The law of supply and demand dictates their proliferation. Generic or specific, covered or open air, these spaces dedicated to buying, selling and exchanging are expressions of life and financial health.
Bride gets in car, traditional wedding, Meiji temple, Tokyo, Japan
Culture
Tokyo, Japan

A Matchmaking Sanctuary

Tokyo's Meiji Temple was erected to honor the deified spirits of one of the most influential couples in Japanese history. Over time, it specialized in celebrating traditional weddings.
Bungee jumping, Queenstown, New Zealand
Sport
Queenstown, New Zealand

Queenstown, the Queen of Extreme Sports

In the century. XVIII, the Kiwi government proclaimed a mining village on the South Island "fit for a queen".Today's extreme scenery and activities reinforce the majestic status of ever-challenging Queenstown.
Entrance porch in Ellikkalla, Uzbekistan
Traveling
Uzbekistan

Journey through the Uzbekistan Pseudo-Roads

Centuries passed. Old and run-down Soviet roads ply deserts and oases once traversed by caravans from the Silk RoadSubject to their yoke for a week, we experience every stop and incursion into Uzbek places, into scenic and historic road rewards.
Islamic silhouettes
Ethnic

Istanbul, Turkey

Where East meets West, Turkey Seeks its Way

An emblematic and grandiose metropolis, Istanbul lives at a crossroads. As Turkey in general, divided between secularism and Islam, tradition and modernity, it still doesn't know which way to go

portfolio, Got2Globe, Travel photography, images, best photographs, travel photos, world, Earth
Got2Globe Photo Portfolio
Portfolio Got2globe

The Best in the World – Got2Globe Portfolio

Alaska, by Homer in Search of Whittier
History
Homer a Whittier, Alaska

In Search of the Stealth Whittier

We leave Homer in search of Whittier, a refuge built in World War II and housing two hundred or so people, almost all in a single building.
Roça Bombaim, Roça Monte Café, São Tomé island, flag
Islands
Center São Tomé, São Tomé and Principe

From Roça to Roça, Towards the Tropical Heart of São Tomé

On the way between Trindade and Santa Clara, we come across the terrifying colonial past of Batepá. Passing through the Bombaim and Monte Café roças, the island's history seems to have been diluted in time and in the chlorophyll atmosphere of the Santomean jungle.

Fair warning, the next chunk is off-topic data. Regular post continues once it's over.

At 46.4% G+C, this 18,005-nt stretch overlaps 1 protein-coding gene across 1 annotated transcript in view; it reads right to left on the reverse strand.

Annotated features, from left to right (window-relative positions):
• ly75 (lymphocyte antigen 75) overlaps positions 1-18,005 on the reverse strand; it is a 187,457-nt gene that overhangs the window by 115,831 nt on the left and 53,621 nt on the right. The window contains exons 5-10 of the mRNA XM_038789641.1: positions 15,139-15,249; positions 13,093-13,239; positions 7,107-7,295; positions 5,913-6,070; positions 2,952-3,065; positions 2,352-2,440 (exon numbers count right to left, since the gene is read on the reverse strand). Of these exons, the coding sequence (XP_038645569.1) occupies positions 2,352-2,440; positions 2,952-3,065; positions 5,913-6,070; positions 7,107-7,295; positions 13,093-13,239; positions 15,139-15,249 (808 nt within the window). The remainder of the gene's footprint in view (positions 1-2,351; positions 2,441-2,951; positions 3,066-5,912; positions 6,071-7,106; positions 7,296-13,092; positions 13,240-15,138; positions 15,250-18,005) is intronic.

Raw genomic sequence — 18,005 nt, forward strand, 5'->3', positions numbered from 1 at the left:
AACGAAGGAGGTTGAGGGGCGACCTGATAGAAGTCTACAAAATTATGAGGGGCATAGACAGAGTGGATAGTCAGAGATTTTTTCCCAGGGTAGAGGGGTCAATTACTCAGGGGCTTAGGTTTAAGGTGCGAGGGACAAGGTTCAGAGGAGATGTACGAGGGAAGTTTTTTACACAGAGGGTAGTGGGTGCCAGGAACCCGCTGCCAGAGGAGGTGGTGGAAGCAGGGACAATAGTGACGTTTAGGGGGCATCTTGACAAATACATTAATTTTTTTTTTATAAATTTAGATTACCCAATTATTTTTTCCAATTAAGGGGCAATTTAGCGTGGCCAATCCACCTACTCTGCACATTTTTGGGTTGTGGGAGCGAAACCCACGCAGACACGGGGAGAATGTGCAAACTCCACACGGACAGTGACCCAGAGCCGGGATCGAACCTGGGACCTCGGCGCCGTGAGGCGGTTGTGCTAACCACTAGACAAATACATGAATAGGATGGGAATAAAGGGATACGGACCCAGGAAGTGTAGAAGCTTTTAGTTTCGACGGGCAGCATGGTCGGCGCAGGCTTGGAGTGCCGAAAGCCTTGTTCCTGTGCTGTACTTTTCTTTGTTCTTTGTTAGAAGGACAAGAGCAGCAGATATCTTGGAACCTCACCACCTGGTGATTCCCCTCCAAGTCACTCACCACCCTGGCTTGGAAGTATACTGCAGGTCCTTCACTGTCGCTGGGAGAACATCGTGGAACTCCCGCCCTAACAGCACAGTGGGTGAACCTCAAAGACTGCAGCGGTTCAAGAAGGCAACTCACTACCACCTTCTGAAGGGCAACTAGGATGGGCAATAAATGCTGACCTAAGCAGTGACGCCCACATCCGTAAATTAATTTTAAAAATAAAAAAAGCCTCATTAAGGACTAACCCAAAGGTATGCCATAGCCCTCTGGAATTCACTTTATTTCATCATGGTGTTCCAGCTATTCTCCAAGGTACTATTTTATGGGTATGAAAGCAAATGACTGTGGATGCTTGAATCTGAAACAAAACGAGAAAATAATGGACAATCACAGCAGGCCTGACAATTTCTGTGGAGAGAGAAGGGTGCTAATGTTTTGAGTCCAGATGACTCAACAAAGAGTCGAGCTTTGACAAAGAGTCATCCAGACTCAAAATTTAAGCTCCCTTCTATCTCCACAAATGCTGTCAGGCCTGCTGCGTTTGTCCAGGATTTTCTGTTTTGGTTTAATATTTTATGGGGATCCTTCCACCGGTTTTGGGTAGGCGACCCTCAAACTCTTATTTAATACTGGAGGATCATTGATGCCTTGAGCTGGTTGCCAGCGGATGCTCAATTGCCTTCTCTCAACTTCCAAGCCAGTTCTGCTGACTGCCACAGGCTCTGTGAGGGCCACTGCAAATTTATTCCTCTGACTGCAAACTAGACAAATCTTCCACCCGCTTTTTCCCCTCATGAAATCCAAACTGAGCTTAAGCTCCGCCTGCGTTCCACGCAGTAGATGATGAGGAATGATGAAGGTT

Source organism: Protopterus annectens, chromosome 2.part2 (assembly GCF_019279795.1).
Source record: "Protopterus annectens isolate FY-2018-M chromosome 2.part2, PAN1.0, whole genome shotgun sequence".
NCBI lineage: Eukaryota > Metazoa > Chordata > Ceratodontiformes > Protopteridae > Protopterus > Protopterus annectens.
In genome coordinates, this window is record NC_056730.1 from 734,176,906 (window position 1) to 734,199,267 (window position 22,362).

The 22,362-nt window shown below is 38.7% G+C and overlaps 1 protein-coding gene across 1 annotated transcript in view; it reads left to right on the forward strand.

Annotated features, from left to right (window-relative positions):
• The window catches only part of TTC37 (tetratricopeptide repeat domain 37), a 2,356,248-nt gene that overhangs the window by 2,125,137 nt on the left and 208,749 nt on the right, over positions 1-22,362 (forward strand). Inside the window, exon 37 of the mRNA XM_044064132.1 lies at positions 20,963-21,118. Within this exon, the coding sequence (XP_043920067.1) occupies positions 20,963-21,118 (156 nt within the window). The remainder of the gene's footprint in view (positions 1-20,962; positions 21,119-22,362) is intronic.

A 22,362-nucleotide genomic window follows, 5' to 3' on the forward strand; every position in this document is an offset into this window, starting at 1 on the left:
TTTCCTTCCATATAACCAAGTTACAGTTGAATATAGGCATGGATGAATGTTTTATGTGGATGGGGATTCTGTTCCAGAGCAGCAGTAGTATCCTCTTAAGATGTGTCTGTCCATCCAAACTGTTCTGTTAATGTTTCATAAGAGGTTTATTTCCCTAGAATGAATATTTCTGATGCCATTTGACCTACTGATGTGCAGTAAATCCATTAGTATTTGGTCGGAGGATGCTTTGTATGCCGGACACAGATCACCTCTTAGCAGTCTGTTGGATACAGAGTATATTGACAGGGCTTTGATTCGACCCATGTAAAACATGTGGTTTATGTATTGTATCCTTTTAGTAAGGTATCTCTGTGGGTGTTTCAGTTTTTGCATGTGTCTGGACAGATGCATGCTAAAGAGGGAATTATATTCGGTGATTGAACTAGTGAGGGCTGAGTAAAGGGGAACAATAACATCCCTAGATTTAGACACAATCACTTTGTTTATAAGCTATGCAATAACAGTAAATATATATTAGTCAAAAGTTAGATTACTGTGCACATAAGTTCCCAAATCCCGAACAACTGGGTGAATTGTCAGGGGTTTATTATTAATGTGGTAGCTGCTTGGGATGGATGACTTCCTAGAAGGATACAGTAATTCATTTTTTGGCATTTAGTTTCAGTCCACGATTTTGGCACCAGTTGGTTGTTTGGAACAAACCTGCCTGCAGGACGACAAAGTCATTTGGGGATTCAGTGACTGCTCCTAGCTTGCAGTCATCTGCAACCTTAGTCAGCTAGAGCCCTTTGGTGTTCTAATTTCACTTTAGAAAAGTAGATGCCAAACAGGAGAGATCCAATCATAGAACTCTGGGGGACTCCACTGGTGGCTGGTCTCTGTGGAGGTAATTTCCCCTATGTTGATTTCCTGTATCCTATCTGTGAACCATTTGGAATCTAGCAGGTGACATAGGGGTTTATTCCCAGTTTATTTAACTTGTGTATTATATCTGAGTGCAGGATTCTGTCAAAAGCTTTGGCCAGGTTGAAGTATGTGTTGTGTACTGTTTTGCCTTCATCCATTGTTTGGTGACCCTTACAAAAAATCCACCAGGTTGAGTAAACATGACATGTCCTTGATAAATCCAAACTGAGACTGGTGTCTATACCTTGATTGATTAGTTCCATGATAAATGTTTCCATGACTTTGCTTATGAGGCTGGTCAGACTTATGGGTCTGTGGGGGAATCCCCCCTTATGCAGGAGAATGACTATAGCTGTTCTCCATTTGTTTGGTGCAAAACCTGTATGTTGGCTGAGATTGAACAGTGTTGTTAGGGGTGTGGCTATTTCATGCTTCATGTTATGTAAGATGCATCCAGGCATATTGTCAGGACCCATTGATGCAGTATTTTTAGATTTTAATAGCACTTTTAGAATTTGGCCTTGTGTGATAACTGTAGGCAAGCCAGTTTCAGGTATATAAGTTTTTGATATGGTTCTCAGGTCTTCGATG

St. Trinity Church, Kazbegi, Georgia, Caucasus
Winter White
Kazbegi, Georgia

God in the Caucasus Heights

In the 4000th century, Orthodox religious took their inspiration from a hermitage that a monk had erected at an altitude of 5047 m and perched a church between the summit of Mount Kazbek (XNUMXm) and the village at the foot. More and more visitors flock to these mystical stops on the edge of Russia. Like them, to get there, we submit to the whims of the reckless Georgia Military Road.
Cove, Big Sur, California, United States
Literature
Big Sur, USA

The Coast of All Refuges

Over 150km, the Californian coast is subjected to a vastness of mountains, ocean and fog. In this epic setting, hundreds of tormented souls follow in the footsteps of Jack Kerouac and Henri Miller.
Celestyal Crystal Cruise, Santorini, Greece
Nature
Nea Kameni, Santorini, Greece

The Volcanic Core of Santorini

About three millennia had passed since the Minoan eruption that tore apart the largest volcano island in the Aegean. The cliff-top inhabitants watched land emerge from the center of the flooded caldera. Nea Kameni, the smoking heart of Santorini, was born.
Sheki, Autumn in the Caucasus, Azerbaijan, Autumn Homes
Autumn
Sheki, Azerbaijan

autumn in the caucasus

Lost among the snowy mountains that separate Europe from Asia, Sheki is one of Azerbaijan's most iconic towns. Its largely silky history includes periods of great harshness. When we visited it, autumn pastels added color to a peculiar post-Soviet and Muslim life.